I’m a self-taught cook who’s learned a lot in the kitchen over the past few decades, most of it through trial and error. I’ve certainly had my share of blunders along the way. For example, the first time I made scotcheroo bars I threw away the bars, the pan they were in and the knife still stuck inside them, and one Thanksgiving I roasted a turkey with the little giblet packet still inside it.
You know, to name just a few.
Although fewer and farther between, those sorts of things still happen – most recently when we made this grilled chicken.
I love Caprese salads (or Caprese anything), with their mix of tomatoes, basil and fresh mozzarella cheese. They’re the perfect late-summer combination. And, because I prefer trying to make my own recipe components, I decided to make the balsamic glaze instead of buying the ready-made version. Every recipe stressed the ease of reducing the balsamic and sugar mixture until thick and glossy.
The vinegar was simmering away on the stove when the hubby walked in. “Why does it smell like Easter in here?” he asked.
“No idea,” I said, puzzled. Then I realized he was smelling the overwhelmingly strong scent of vinegar, harkening back to childhood days of dying Easter eggs. Having been in the kitchen the entire time, I’d grown accustomed to the smell.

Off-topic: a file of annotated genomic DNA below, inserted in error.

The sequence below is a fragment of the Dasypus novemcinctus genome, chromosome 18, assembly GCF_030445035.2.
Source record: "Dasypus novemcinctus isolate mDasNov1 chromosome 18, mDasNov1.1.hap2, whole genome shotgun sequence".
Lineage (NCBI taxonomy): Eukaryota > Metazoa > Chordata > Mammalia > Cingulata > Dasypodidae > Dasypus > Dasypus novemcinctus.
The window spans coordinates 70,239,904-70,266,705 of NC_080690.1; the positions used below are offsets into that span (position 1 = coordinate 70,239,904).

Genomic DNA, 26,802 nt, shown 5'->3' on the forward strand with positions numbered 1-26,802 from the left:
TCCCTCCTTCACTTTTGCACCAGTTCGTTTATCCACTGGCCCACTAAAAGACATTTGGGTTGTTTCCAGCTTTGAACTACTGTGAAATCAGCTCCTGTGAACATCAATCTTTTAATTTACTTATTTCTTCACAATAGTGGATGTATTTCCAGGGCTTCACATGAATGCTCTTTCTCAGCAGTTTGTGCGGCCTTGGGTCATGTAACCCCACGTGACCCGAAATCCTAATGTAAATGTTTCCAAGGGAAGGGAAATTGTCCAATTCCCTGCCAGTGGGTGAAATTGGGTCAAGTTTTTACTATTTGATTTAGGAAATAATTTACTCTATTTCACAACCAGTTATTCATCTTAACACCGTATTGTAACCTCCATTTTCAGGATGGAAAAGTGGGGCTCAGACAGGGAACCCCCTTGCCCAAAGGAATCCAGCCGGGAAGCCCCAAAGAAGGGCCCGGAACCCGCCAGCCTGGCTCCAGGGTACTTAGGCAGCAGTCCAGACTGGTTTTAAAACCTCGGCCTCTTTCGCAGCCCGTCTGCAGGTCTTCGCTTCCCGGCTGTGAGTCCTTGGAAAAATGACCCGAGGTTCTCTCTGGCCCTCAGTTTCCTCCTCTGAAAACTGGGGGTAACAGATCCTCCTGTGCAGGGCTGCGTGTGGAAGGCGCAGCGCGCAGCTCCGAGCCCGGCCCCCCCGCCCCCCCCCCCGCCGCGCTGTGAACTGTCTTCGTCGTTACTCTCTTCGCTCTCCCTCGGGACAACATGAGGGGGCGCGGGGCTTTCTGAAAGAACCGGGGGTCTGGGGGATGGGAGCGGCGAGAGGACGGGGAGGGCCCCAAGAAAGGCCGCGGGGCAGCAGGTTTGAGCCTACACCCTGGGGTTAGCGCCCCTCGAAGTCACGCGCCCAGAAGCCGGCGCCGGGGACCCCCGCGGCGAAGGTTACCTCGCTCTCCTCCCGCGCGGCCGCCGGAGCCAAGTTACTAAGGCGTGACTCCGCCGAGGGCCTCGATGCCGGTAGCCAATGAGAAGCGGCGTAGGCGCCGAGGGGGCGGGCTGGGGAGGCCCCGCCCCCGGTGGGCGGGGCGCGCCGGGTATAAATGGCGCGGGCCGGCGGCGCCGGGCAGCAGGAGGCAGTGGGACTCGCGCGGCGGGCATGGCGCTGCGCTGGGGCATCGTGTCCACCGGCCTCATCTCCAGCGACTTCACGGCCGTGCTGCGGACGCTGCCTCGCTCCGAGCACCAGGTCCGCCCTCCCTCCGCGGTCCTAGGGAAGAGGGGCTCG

Then the kiddo joined us. “It REEKS in this house,” he said. “Please tell me that’s not something you expect us to eat later.” To quiet the peanut gallery, I took the pan off the heat in the hopes that the odor would dissipate and my glaze would continue to thicken up as it cooled.
A few minutes later, something obviously wasn’t right. The glaze was setting up far too quickly and had a faint burnt caramel scent (yet another mistake I’ve made in the past). It dawned on me that that’s exactly what had happened; my heat was too high and I wasn’t stirring the glaze often enough, so the sugar had caramelized, turning my luscious balsamic glaze into a sort of scorched vinegar taffy. (I tasted it, of course, just in case I’d created the latest food trend. Scorched vinegar taffy: Zero stars, would not recommend.)
I managed to salvage the pan this time – a big win in my book – as well as supper. It wasn’t quite the same but we drizzled plain balsamic vinegar on the chicken, although you also could use balsamic vinaigrette as a substitute.
Either way, take the easy route and buy your balsamic topping at the store.
For the recipe, please subscribe to the Banner's online or print edition.